“We worked diligently with FEMA and OEMA for nearly two years to recover costs incurred as a direct result of the tornado in Dayton,” said Assistant City Manager Joe Parlette.

While buildings were the most visible things damaged, in the immediate storm response, the city of Dayton had to repair or replace 97 traffic signals and restore power to 78 intersections, along with replacing signs and streetlights.

Public Works collected 220,000 cubic yards of tree debris, which was recycled into 88,000 cubic yards of wood chips, city officials say. Piled 10 feet high, the wood chips would cover the Welcome Stadium football field five times.

The factors that helped or hindered a neighborhood’s ability to rebuild is something city officials say they need to understand more thoroughly. For example, the DeWeese neighborhood is almost 100% rebuilt, repaired, or remediated, and the high rate of homeowners insurance may be a contributing factor in that success.

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**Harrison Twp.: There are some streets that are still in rough shape around Neff Road and Maple Grove Avenue, east of Dixie Drive. On Maple Grove, a tree that went through a house’s roof three years ago is still there today, and a building in the 2000 block of Neff Road looks as if it’s about to fall onto the road.

Administrator Kris McClintick says the the biggest challenge from a government perspective has been to get to a point where the township is capable and funded to remove damaged structures that have been abandoned.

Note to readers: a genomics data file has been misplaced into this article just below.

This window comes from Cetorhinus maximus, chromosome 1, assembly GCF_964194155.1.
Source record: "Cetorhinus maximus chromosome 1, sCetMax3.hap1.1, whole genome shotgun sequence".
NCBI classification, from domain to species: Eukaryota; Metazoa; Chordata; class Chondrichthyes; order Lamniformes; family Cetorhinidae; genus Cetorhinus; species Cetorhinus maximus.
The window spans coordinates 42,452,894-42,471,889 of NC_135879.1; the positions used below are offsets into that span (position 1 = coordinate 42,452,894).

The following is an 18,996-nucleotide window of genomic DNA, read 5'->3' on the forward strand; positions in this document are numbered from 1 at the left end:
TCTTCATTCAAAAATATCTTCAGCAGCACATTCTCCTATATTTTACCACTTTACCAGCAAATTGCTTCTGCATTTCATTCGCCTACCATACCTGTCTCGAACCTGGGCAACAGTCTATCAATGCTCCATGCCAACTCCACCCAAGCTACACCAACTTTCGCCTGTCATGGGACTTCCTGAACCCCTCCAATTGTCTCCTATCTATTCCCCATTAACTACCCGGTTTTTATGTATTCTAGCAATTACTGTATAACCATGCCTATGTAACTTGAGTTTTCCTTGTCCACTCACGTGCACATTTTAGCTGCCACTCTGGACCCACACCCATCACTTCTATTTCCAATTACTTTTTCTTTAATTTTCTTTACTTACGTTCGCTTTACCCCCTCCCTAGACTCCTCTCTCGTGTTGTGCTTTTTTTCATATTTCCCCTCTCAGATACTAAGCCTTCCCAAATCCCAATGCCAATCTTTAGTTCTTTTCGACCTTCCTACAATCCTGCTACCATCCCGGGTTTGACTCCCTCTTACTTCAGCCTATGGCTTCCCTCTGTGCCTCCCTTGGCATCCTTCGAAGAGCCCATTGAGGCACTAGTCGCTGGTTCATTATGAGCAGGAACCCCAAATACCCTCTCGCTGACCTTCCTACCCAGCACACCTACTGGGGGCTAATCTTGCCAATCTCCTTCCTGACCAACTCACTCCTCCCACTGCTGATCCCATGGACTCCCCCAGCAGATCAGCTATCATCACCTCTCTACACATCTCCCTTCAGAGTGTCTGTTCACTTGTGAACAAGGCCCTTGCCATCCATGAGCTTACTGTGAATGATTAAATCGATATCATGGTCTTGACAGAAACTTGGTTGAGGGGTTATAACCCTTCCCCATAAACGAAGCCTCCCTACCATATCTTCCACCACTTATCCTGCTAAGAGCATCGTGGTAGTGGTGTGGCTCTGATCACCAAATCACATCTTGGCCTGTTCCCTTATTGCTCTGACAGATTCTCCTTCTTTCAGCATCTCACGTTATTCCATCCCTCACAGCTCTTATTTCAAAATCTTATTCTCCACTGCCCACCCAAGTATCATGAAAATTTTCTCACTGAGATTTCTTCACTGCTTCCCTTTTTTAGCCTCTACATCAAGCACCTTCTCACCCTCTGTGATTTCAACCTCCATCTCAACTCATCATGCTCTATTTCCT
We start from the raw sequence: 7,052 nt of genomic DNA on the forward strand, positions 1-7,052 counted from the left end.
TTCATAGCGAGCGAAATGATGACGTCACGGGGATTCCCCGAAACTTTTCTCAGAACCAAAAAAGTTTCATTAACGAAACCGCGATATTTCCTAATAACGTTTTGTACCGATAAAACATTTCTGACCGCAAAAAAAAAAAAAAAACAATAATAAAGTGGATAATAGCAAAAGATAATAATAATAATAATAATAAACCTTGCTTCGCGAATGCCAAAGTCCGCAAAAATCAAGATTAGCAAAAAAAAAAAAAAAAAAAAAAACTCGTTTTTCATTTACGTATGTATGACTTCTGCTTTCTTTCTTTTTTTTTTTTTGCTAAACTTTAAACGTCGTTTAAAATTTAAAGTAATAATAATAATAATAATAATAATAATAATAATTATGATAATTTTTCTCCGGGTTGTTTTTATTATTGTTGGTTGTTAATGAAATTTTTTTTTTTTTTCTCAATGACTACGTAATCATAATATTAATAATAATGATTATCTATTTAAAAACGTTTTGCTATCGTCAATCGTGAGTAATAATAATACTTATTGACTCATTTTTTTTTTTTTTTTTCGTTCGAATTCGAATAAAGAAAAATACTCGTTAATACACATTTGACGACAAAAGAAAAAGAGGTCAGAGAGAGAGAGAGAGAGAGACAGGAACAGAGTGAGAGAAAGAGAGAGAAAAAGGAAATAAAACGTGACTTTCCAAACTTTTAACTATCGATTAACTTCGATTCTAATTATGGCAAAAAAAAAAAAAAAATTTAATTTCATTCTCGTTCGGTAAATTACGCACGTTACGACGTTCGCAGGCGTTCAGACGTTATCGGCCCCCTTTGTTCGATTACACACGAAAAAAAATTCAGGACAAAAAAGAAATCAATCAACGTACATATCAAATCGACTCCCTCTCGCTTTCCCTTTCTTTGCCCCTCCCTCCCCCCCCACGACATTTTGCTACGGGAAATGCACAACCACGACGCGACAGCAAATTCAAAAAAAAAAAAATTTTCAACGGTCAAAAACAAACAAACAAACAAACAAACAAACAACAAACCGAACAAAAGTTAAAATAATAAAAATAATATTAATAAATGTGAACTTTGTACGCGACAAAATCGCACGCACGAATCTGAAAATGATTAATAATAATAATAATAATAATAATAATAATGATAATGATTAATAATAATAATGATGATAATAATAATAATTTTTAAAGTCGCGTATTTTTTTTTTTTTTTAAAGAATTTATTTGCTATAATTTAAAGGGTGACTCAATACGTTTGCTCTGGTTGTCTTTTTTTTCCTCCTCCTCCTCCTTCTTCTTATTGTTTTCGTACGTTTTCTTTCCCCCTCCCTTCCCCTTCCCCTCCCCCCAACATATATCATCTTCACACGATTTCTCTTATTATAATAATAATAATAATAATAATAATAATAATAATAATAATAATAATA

“We have interest in developing new homes in the township, but the impacts of inflation, COVID and the tornado are compounding the costs of construction and recovery has been slow,” McClintick said.

**Clayton: The city has been “very lucky” in its recovery from the tornado, City Manager Amanda Zimmerlin said.

“There was no significant damage to any commercial centers and those residential areas that were affected, the homes have either been repaired or are in the process of being repaired,” Zimmerlin said.

Clayton officials are still working with the U.S. Department of Agriculture on storm debris waterway clean-up, according to Zimmerlin, and after many delays due to the pandemic, the project should be completed by mid-June.

As part of the Miami Valley TREEcovery Campaign, around 40 trees have been planted in the city.

**Riverside: The city suffered damage in the Overlook Homes area, as well as at The Prairies neighborhood.

“We were lucky in that damage in our community wasn’t nearly as extensive as in others,” said City Manager Josh Rauch. “For the most part, we have fully recovered and there are few lingering effects from that particular storm.”

** Regionwide: Some neighborhoods have recovered so well that you wouldn’t even know they got hit by the tornadoes — until you look at the trees. It may be a mangled tree here, or a line of trees permanently leaning east there, or sometimes, just a complete lack of trees, because they were all flattened.

Other areas still sit as vacant slabs three years later — the former Hara Arena, the strip mall on North Dixie at Ridge, the former hotel along I-75 at Wagner Ford, and the indoor sports building at Action Sports Center.